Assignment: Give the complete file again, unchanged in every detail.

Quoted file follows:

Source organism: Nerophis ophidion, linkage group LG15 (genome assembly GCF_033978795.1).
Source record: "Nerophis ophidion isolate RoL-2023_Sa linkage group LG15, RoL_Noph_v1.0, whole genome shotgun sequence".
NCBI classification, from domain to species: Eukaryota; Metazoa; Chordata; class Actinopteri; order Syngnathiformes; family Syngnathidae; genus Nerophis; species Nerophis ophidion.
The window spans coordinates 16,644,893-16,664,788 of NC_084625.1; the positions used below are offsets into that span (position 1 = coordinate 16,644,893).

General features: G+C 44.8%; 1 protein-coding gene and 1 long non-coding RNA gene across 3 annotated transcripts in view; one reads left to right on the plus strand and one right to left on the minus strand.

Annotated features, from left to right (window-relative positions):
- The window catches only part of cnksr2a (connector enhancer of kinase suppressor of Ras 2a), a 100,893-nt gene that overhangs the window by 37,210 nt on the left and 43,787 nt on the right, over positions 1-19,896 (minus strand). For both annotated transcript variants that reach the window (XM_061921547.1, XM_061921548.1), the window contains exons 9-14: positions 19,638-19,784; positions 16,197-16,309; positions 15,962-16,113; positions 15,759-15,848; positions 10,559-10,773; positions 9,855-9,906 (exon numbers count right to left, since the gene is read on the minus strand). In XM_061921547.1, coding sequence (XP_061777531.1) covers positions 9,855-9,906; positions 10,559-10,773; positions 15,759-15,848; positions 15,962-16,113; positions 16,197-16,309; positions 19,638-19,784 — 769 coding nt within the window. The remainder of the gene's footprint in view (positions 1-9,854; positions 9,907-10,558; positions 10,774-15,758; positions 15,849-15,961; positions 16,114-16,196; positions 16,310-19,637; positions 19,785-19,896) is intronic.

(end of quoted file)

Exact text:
Source organism: Nerophis ophidion, linkage group LG15 (genome assembly GCF_033978795.1).
Source record: "Nerophis ophidion isolate RoL-2023_Sa linkage group LG15, RoL_Noph_v1.0, whole genome shotgun sequence".
NCBI classification, from domain to species: Eukaryota; Metazoa; Chordata; class Actinopteri; order Syngnathiformes; family Syngnathidae; genus Nerophis; species Nerophis ophidion.
The window spans coordinates 16,644,893-16,664,788 of NC_084625.1; the positions used below are offsets into that span (position 1 = coordinate 16,644,893).

General features: G+C 44.8%; 1 protein-coding gene and 1 long non-coding RNA gene across 3 annotated transcripts in view; one reads left to right on the plus strand and one right to left on the minus strand.

Annotated features, from left to right (window-relative positions):
- The window catches only part of cnksr2a (connector enhancer of kinase suppressor of Ras 2a), a 100,893-nt gene that overhangs the window by 37,210 nt on the left and 43,787 nt on the right, over positions 1-19,896 (minus strand). For both annotated transcript variants that reach the window (XM_061921547.1, XM_061921548.1), the window contains exons 9-14: positions 19,638-19,784; positions 16,197-16,309; positions 15,962-16,113; positions 15,759-15,848; positions 10,559-10,773; positions 9,855-9,906 (exon numbers count right to left, since the gene is read on the minus strand). In XM_061921547.1, coding sequence (XP_061777531.1) covers positions 9,855-9,906; positions 10,559-10,773; positions 15,759-15,848; positions 15,962-16,113; positions 16,197-16,309; positions 19,638-19,784 — 769 coding nt within the window. The remainder of the gene's footprint in view (positions 1-9,854; positions 9,907-10,558; positions 10,774-15,758; positions 15,849-15,961; positions 16,114-16,196; positions 16,310-19,637; positions 19,785-19,896) is intronic.